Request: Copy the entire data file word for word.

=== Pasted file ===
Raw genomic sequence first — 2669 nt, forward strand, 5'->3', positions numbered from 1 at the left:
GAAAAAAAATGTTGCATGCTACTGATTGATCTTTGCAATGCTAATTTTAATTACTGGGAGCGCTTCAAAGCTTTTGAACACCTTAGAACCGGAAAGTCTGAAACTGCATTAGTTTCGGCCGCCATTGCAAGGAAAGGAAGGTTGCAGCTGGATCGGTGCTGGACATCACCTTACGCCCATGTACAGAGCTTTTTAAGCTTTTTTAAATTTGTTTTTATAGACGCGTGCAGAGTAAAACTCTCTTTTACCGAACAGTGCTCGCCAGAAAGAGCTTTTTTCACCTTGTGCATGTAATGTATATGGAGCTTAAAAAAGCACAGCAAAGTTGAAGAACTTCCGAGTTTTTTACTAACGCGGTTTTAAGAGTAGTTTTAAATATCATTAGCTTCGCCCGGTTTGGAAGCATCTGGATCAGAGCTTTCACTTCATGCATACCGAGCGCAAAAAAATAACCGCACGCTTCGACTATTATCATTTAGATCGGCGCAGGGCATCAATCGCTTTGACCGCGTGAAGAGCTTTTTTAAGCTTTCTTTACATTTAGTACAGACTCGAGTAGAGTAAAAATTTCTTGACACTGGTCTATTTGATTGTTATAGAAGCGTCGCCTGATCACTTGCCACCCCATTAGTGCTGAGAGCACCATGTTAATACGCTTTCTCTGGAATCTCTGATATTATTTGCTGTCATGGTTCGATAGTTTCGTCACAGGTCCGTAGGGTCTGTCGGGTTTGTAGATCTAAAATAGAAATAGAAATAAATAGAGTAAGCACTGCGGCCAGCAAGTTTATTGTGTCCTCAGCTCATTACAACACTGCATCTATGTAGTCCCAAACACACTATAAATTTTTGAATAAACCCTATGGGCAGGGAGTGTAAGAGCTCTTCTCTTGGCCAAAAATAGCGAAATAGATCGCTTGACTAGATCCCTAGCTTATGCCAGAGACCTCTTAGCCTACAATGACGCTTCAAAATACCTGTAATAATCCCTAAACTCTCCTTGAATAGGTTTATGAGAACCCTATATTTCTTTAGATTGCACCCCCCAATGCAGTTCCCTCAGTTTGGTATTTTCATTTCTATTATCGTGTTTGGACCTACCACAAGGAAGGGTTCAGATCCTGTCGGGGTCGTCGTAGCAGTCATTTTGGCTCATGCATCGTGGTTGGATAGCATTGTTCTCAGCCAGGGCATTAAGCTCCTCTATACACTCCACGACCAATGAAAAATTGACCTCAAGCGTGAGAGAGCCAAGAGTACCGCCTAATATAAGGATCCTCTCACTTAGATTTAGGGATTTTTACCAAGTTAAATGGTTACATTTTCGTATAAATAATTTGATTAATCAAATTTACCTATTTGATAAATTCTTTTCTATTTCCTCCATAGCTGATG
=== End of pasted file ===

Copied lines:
Raw genomic sequence first — 2669 nt, forward strand, 5'->3', positions numbered from 1 at the left:
GAAAAAAAATGTTGCATGCTACTGATTGATCTTTGCAATGCTAATTTTAATTACTGGGAGCGCTTCAAAGCTTTTGAACACCTTAGAACCGGAAAGTCTGAAACTGCATTAGTTTCGGCCGCCATTGCAAGGAAAGGAAGGTTGCAGCTGGATCGGTGCTGGACATCACCTTACGCCCATGTACAGAGCTTTTTAAGCTTTTTTAAATTTGTTTTTATAGACGCGTGCAGAGTAAAACTCTCTTTTACCGAACAGTGCTCGCCAGAAAGAGCTTTTTTCACCTTGTGCATGTAATGTATATGGAGCTTAAAAAAGCACAGCAAAGTTGAAGAACTTCCGAGTTTTTTACTAACGCGGTTTTAAGAGTAGTTTTAAATATCATTAGCTTCGCCCGGTTTGGAAGCATCTGGATCAGAGCTTTCACTTCATGCATACCGAGCGCAAAAAAATAACCGCACGCTTCGACTATTATCATTTAGATCGGCGCAGGGCATCAATCGCTTTGACCGCGTGAAGAGCTTTTTTAAGCTTTCTTTACATTTAGTACAGACTCGAGTAGAGTAAAAATTTCTTGACACTGGTCTATTTGATTGTTATAGAAGCGTCGCCTGATCACTTGCCACCCCATTAGTGCTGAGAGCACCATGTTAATACGCTTTCTCTGGAATCTCTGATATTATTTGCTGTCATGGTTCGATAGTTTCGTCACAGGTCCGTAGGGTCTGTCGGGTTTGTAGATCTAAAATAGAAATAGAAATAAATAGAGTAAGCACTGCGGCCAGCAAGTTTATTGTGTCCTCAGCTCATTACAACACTGCATCTATGTAGTCCCAAACACACTATAAATTTTTGAATAAACCCTATGGGCAGGGAGTGTAAGAGCTCTTCTCTTGGCCAAAAATAGCGAAATAGATCGCTTGACTAGATCCCTAGCTTATGCCAGAGACCTCTTAGCCTACAATGACGCTTCAAAATACCTGTAATAATCCCTAAACTCTCCTTGAATAGGTTTATGAGAACCCTATATTTCTTTAGATTGCACCCCCCAATGCAGTTCCCTCAGTTTGGTATTTTCATTTCTATTATCGTGTTTGGACCTACCACAAGGAAGGGTTCAGATCCTGTCGGGGTCGTCGTAGCAGTCATTTTGGCTCATGCATCGTGGTTGGATAGCATTGTTCTCAGCCAGGGCATTAAGCTCCTCTATACACTCCACGACCAATGAAAAATTGACCTCAAGCGTGAGAGAGCCAAGAGTACCGCCTAATATAAGGATCCTCTCACTTAGATTTAGGGATTTTTACCAAGTTAAATGGTTACATTTTCGTATAAATAATTTGATTAATCAAATTTACCTATTTGATAAATTCTTTTCTATTTCCTCCATAGCTGATG